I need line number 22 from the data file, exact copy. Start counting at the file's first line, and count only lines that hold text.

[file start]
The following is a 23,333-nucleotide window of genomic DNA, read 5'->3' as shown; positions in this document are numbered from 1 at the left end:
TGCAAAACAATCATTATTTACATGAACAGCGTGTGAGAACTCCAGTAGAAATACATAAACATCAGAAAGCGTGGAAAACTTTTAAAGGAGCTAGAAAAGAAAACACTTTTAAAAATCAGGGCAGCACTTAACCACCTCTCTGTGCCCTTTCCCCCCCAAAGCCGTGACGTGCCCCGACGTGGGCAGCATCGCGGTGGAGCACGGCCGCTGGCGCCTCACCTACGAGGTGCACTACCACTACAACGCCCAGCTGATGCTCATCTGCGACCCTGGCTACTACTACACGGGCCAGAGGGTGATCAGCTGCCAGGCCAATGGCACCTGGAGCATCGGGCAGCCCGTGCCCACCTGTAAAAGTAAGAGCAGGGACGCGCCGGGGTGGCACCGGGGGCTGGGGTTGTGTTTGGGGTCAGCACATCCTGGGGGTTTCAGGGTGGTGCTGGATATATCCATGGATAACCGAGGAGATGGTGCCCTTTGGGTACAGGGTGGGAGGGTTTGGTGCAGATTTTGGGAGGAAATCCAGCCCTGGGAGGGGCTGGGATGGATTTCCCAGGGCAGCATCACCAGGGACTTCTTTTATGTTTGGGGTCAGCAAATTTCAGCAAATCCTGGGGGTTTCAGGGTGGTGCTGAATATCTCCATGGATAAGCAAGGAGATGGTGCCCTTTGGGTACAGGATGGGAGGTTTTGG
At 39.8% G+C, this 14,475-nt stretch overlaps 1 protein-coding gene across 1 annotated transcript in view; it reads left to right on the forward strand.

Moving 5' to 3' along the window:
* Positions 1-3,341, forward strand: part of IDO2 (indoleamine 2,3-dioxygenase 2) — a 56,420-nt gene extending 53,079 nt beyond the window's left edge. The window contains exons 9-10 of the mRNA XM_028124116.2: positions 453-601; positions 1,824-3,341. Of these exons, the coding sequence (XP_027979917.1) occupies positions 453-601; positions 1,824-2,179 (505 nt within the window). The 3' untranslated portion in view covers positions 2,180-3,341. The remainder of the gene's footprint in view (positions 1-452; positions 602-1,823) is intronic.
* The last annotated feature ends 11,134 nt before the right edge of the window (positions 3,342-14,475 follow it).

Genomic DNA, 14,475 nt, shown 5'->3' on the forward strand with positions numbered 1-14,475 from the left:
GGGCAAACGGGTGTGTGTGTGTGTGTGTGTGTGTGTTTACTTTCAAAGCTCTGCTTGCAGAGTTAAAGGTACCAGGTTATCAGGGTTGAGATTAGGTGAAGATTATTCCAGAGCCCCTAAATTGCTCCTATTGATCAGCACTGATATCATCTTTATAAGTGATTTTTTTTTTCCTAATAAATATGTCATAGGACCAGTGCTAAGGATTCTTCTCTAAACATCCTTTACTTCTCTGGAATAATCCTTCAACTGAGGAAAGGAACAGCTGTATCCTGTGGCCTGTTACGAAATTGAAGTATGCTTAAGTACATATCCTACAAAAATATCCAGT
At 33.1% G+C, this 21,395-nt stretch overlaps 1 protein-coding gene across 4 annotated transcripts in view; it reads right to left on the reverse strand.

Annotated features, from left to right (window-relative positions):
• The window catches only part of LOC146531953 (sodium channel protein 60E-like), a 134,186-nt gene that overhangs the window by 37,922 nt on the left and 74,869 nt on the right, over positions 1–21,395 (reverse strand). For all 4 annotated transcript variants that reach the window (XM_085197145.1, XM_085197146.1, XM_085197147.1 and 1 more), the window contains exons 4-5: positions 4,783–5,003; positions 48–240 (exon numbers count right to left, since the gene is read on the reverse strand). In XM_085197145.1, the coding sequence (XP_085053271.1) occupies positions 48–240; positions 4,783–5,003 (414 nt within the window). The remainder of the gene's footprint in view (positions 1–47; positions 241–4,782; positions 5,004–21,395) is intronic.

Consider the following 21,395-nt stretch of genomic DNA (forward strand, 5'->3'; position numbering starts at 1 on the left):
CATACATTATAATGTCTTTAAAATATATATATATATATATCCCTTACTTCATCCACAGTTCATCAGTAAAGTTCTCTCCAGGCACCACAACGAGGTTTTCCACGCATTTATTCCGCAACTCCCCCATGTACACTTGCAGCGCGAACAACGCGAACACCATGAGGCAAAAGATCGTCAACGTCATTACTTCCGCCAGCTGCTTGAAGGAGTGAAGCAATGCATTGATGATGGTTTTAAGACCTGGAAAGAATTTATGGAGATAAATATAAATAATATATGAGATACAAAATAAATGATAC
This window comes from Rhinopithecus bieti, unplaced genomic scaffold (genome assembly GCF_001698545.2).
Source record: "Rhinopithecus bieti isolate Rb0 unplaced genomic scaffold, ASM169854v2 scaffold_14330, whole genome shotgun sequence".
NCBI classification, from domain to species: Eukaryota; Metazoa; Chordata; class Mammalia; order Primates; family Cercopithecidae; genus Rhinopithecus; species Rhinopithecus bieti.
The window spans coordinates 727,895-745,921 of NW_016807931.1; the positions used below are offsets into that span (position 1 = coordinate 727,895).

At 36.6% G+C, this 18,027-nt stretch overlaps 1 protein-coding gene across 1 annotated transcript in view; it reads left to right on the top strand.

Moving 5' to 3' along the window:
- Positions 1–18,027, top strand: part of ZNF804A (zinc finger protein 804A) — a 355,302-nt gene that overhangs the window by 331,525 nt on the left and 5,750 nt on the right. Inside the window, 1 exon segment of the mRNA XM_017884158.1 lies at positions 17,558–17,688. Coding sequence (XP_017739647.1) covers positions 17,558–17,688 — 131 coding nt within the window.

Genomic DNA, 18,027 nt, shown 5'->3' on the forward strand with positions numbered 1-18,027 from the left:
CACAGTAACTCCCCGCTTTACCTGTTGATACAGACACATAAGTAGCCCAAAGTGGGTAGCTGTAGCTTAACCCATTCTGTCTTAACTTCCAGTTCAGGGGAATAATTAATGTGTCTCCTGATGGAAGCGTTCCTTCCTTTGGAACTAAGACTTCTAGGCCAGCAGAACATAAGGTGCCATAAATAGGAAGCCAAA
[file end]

CACAGTAACTCCCCGCTTTACCTGTTGATACAGACACATAAGTAGCCCAAAGTGGGTAGCTGTAGCTTAACCCATTCTGTCTTAACTTCCAGTTCAGGGGAATAATTAATGTGTCTCCTGATGGAAGCGTTCCTTCCTTTGGAACTAAGACTTCTAGGCCAGCAGAACATAAGGTGCCATAAATAGGAAGCCAAA